In the late 1990s and early 2000, CSP Oyekpe was known in Nsukka, a small town in Enugu State, and beyond as a tough cop. He was the police area commander. In fact, his reputation preceded him. Everyone knows his style and what he is capable of doing. Every suspected criminal, who made bail at Nsukka Police Area Command, will always undergo one last ritual before being granted bail; a meeting with CISP Oyekpe.
The brief meeting, usually in the presence of the suspect’s parents, always ends with chilling advice, “The next time I see your face here, I will kill you”. It was a threat he often carried out with relish.
CSP Oyekpe’s accomplice was a certain Inspector Andy. They both had a lot in common, physical strength, toughness, brutality, and apparent dislike for criminals.
While they both shared the same reputation, it was Inspector Andy, who strikes more fear and terror in the mind of Nsukka youth and beyond. Both were known as the nemesis of bad boys, who were mostly alleged armed robbers, cultists, and petty thieves.
They took delight in the execution of anyone caught for or accused of robbery or seen with illegal arms, and this was usually to the pleasure of town folks. They were getting support from all and sundry, and it did not matter if the execution of suspects were extra-judicial. They were courted by the elite in Enugu State and were often contracted to get rid of boys, who were profiled as bad boys.
As months rolled by, it did not take long before Ugwu-nkwo, a hilly village in the outskirt of Nsukka became a weekend tourist centre as residents and people from neighbouring villages trooped to watch the lifeless bodies of suspected armed robbers and cultists executed by Oyekpe and Andy.
However, after the death Oyekpe in the year 2001, Andy took full charge of crime-fighting in and around Nsukka. Although I never had the privilege of meeting with inspector Andy, I had heard so much about him.
Among the human rights NGO circles in the South-East, his name was often mentioned alongside others like Okpontu, Meche, Jude Agbanajelo, James Nwafor, Alifie as the tough executioners within the police in the South-East
In early 2006, while researching for a report on extra-judicial executions in Nigeria, prompted by the impending visit of Prof Philips Alston, the then United Nations Special Rapporteur on EJE to Nigeria, I sought to meet with Inspector Andy. I wanted to understand the psychology behind the public execution of suspected criminals. I wanted to know the motivation behind such brazen disrespect for the rule of law and the sanctity of human life. How do they sleep at night? Do they have nightmare after sending their victims to “Abuja’ as they call it? Do they ever think that their actions will come back to haunt them in future? Unfortunately, Andy flatly refused to see me. According to him, he had no time for those “human rights people” who encourage armed robbers. In fact, it was said that he never allowed lawyers and human rights defenders into his office to seek bail of criminal suspects in his custody. “They are as bad as the armed robbers” he was quoted to usually say. He sternly warned my emissary to inform me to stay away from him, that he will kill me if I dare him.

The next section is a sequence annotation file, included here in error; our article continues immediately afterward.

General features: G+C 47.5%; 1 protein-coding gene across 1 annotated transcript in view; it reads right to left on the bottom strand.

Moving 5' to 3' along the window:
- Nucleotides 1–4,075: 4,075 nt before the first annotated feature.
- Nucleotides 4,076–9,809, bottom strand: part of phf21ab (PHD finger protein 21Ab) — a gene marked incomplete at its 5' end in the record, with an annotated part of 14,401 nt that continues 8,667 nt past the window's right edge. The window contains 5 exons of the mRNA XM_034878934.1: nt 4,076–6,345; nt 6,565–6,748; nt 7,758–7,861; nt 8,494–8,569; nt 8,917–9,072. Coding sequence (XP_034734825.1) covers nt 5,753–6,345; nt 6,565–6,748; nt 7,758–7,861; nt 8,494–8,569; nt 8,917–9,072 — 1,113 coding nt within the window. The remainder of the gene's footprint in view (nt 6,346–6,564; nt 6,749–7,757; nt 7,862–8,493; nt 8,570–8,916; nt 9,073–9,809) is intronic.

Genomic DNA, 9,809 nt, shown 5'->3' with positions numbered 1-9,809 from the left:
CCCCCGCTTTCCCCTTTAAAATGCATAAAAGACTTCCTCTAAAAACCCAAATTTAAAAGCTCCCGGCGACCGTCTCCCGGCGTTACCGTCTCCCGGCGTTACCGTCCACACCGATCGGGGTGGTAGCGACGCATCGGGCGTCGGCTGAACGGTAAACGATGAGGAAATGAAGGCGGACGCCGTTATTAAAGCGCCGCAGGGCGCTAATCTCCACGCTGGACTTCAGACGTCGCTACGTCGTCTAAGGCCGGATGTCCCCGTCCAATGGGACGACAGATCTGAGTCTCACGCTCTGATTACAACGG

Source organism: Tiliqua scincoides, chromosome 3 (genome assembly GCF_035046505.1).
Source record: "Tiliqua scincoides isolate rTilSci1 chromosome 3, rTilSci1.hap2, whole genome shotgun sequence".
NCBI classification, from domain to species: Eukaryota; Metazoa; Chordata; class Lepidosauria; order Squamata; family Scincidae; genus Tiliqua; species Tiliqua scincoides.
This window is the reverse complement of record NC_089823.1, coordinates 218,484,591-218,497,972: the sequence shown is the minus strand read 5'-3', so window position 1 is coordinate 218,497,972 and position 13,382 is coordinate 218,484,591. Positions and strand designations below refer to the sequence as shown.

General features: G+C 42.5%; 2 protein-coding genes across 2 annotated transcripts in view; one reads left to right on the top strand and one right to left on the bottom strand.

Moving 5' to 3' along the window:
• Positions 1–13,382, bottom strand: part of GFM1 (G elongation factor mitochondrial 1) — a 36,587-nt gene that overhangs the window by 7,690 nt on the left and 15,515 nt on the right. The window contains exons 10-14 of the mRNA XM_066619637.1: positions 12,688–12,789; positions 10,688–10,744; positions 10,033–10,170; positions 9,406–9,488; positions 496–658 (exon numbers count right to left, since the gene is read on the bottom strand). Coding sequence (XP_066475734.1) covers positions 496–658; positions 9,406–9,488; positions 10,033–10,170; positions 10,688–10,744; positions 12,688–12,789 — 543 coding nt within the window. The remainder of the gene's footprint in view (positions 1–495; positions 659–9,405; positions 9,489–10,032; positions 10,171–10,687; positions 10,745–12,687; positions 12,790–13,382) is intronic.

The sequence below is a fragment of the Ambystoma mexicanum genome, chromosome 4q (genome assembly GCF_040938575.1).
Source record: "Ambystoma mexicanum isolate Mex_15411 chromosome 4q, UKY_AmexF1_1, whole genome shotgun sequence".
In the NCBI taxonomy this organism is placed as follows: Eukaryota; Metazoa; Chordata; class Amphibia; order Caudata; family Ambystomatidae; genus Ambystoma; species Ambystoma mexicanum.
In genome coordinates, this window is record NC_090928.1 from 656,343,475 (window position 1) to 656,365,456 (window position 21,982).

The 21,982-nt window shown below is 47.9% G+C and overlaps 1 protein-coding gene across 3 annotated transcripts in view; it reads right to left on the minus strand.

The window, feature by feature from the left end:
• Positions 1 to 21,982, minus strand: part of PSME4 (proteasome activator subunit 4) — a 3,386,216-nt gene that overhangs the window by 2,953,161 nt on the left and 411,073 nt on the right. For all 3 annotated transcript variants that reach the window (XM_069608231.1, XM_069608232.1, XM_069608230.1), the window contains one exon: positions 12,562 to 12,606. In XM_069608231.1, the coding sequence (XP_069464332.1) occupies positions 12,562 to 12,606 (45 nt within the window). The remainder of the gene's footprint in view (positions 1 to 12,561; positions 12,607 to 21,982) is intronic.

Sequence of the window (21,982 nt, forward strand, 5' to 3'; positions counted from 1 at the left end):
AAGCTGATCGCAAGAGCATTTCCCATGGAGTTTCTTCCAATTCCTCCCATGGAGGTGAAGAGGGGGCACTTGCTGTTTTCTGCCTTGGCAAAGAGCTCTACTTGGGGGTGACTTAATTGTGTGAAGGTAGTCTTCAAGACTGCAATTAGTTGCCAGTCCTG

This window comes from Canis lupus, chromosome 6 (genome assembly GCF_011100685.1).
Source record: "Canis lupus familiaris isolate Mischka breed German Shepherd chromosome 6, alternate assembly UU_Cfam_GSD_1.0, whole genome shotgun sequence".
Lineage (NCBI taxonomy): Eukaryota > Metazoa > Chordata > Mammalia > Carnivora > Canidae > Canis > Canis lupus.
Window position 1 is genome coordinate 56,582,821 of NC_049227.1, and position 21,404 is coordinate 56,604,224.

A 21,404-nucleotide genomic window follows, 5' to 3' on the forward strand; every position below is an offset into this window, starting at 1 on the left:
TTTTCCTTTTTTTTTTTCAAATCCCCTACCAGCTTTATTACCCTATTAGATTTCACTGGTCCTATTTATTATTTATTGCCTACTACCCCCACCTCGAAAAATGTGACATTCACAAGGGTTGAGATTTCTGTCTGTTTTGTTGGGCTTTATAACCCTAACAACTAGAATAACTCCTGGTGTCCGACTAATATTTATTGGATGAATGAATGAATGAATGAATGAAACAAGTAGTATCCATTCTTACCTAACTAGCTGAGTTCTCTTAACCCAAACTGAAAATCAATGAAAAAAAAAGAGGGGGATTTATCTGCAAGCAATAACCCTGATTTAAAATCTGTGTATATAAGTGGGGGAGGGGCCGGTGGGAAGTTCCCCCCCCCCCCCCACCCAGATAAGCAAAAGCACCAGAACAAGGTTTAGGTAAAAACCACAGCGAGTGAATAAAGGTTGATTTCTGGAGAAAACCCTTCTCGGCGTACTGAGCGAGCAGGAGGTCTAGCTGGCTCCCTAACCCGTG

I may not have met him but I met and spoke with many of his victims. One man told me of how a group of boys between the ages of 15 and 18, who robbed a house in his neighbourhood slept in the room of the son of the owner of the house, hoping to move on the next morning. Unfortunately for them the next morning, Inspector Andy and his team rounded them up, including the man’s son, took them to Ugwu-Nkwo and executed them before a cheering crowd. The man swore his son was innocent.
Another 18-year-old boy was arrested in front of his house by Inspector Andy. The boy was with a friend that night at about 7pm when an ash coloured Volvo car stopped and asked for the direction to a nearby drinking joint. On coming closer, the occupant of the car, who happened to be Inspector Andy, grabbed and handcuffed him before locking him inside his car boot. Two other young men were also captured the same way that night. They were taken to the police station after spending over four hours in the car boot. In fact, he first took them to a beer joint where he had a fill of beer and pepper soup with his friends while they remained in the boot of the car.